Nomad Technology Group has embarked on an aggressive acquisition strategy to grow into a national company with a local, multipronged focus. Would this work for you?
By Ray Engler
August 23, 2013
Our goal is to be the largest national IT provider with a local focus.
We plan to have a location within an hour driving radius of everywhere in the country, starting right here in Indiana—that’s the testing ground. We have three or four businesses on the hook in different parts of the country. The idea is to have local people doing local work who are a part of their own community, backed by the organization and discipline of a national company, so we get the best of both worlds for our clients.
Ambitious? You bet. How are we going to execute that? By acquisition. That’s the only way to get massive growth and become a national company.
Right now we’re acquiring and merging with one company per quarter, and we hope to keep up that pace and even increase it as we have the capacity to do so. In the last 18 months we’ve had four acquisitions and grown from three employees to 22.
We do have organic growth in each location, but the core way to grow is by acquiring other companies that are looking to have more structure without the overhead of their own sales force, accounting team, and marketing people. We can provide that.
THE “SECRET SAUCE”
These acquisitions have been self-funded to date. We’ve found the “secret sauce” to do it without financing. Now, I’m not going to reveal the secret sauce recipe, but suffice it to say that we can structure deals in a way that the company owner gets the payout he or she wants in the time frame we want.
You may wonder how we merge the different personalities. The owner of the company we acquire typically becomes a member of the executive team, helping to guide the direction of company. So that person gets a direct say in how we operate—that’s a big political thing. That owner sticks around, in the role of whatever their personality is best suited for, and they still have a relationship with the clients. So far all but one of the previous owners has stayed.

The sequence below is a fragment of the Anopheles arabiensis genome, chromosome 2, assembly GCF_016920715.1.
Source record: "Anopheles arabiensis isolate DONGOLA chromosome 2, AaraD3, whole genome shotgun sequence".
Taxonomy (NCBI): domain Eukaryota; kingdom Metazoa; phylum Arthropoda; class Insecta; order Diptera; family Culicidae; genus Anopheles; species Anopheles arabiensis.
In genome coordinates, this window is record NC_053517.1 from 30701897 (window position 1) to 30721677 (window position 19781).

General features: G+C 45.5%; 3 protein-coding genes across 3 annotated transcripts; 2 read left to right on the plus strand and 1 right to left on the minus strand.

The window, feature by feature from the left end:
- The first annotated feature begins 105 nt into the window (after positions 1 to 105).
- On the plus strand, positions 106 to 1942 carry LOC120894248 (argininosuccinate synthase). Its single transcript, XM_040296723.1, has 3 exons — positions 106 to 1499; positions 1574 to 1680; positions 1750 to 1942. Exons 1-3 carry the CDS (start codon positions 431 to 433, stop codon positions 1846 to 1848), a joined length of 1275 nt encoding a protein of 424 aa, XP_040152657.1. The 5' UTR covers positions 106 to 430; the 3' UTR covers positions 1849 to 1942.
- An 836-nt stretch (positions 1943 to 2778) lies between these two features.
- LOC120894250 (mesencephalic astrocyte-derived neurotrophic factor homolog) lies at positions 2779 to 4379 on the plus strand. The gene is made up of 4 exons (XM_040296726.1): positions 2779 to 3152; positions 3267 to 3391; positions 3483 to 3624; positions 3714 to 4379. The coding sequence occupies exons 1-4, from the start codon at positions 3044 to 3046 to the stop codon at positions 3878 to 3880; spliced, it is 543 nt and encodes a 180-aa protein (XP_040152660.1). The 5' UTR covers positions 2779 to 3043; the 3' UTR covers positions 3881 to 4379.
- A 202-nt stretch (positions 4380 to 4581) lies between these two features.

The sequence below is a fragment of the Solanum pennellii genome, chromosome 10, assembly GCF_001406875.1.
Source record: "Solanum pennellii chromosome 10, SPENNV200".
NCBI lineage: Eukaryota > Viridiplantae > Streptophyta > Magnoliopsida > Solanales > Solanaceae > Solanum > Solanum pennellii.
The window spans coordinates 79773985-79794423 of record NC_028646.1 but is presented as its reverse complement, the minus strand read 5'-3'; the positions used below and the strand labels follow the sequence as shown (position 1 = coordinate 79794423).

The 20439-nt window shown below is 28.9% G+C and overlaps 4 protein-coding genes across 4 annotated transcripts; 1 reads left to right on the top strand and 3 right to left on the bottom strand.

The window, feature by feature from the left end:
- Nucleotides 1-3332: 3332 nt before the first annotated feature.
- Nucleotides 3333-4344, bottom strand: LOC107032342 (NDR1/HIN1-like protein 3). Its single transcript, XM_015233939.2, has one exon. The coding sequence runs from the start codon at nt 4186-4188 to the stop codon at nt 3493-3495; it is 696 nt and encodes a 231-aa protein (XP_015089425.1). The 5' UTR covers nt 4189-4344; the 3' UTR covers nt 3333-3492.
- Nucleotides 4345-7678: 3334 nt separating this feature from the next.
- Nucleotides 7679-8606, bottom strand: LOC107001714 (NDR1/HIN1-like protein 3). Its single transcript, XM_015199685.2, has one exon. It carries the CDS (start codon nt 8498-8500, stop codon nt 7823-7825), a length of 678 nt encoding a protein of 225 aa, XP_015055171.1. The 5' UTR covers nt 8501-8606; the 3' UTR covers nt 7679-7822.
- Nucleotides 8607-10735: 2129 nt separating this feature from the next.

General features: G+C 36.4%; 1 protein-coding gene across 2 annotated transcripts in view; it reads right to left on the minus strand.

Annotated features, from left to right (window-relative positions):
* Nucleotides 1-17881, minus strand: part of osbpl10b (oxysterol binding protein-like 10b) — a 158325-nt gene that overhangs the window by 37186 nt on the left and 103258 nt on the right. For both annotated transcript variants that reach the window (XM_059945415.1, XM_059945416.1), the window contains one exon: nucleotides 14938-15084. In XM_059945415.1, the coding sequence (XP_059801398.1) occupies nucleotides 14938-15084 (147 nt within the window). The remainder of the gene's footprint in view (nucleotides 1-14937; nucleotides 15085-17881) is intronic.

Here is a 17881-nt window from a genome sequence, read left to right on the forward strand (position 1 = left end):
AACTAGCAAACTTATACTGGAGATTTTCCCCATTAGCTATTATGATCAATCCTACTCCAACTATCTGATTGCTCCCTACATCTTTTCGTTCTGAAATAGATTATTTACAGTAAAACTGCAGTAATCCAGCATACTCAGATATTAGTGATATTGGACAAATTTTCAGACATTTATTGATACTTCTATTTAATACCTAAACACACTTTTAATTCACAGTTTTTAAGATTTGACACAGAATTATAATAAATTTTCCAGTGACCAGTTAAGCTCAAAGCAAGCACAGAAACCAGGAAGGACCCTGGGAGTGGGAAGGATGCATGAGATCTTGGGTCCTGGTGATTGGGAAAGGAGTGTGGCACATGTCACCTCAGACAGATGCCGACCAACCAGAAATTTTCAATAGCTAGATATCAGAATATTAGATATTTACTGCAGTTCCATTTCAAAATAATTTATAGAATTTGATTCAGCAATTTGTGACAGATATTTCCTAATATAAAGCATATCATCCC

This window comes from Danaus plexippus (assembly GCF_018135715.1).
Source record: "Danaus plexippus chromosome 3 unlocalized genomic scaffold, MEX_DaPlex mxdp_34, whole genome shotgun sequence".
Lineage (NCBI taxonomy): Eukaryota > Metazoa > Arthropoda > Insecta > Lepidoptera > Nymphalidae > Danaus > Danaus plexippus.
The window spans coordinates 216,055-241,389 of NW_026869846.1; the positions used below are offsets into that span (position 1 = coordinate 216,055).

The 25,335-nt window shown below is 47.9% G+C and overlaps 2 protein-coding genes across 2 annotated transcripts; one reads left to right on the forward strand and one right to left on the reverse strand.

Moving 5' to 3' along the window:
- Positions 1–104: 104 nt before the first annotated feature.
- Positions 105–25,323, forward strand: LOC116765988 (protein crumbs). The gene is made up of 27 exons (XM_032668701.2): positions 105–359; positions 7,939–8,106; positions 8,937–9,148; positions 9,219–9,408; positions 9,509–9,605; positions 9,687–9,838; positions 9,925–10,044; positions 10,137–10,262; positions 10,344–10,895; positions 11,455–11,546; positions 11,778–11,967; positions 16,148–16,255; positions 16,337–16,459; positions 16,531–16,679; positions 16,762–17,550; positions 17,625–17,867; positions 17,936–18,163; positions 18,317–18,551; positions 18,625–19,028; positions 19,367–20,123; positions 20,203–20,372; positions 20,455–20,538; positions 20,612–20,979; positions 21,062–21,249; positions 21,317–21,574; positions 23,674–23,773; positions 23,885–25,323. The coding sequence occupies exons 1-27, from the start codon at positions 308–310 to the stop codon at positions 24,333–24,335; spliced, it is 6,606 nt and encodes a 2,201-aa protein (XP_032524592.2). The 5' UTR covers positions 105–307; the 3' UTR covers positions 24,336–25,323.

The companies we’ve acquired have employed three to five people, and for the most part everyone has blended well and we haven’t laid anybody off. Now we’re hoping to start acquiring larger companies. We’re looking for successful IT companies that have to do something before they can continue to grow. If they’re bumping a million-dollar wall, say, the only way to grow would be by adding sales teams, etc.—or merge with us. That’s where it’s lucrative for a small business. They can join our team, make same good money, and not have to manage the day-to-day business.
We have recently added a telecom division through acquisition, and we’ve added managed print to our services. So it gives us a very unique capability in today’s changing world of customers who want fewer vendors and fewer things to deal with. They need someone to centralize and manage all that—and that’s exactly what we’re providing.
We offer quality and consistency in what we sell, and it is not going to vary by state when we expand. That’s because nothing is outsourced—all of our labor, services, and design work is done in-house. We don’t rely on any other companies or vendors to service our clients. It’s very important to me that we can provide quality and consistency. And if we open up a branch out in the middle of nowhere tomorrow, we can’t rely on a certain wiring vendor or telecom vendor or copier vendor to always be there so we can sell our core services to our customers. We have to provide those things.
We are really excited about growing this company and seeing how large it can become. But we don’t want to sacrifice quality for our employees or our clients. We want to be the best. We want to sell the best. We want to be what others look to as an example.
There’s something very satisfying in taking care of clients so they become raving fans. If they’re successful, they will make us successful. They will elevate us to the national scale we’re looking for.
Profile: Ray Engler
CEO, Nomad Technology Group
Location: Evansville, Ind.
Number of employees: 22
Company focus: We manage our clients’ technology—including telecom, cameras, printers/copiers—for a flat monthly fee, so they can manage their businesses.
Favorite part of my job: I enjoy the excitement of pushing the boundaries of what people say is possible, like merging telecom and IT practices.
Least favorite part: Any kind of people problems. I have to balance where I want to take the company and keep employees happy and productive.
What people would be surprised to know about me: My heroes are J.P. Morgan, Rockefeller, Vanderbilt— those are the guys I idolize and try to emulate. I want to be bigger than the IT guy. I’m trying to figure out the next thing to transform society.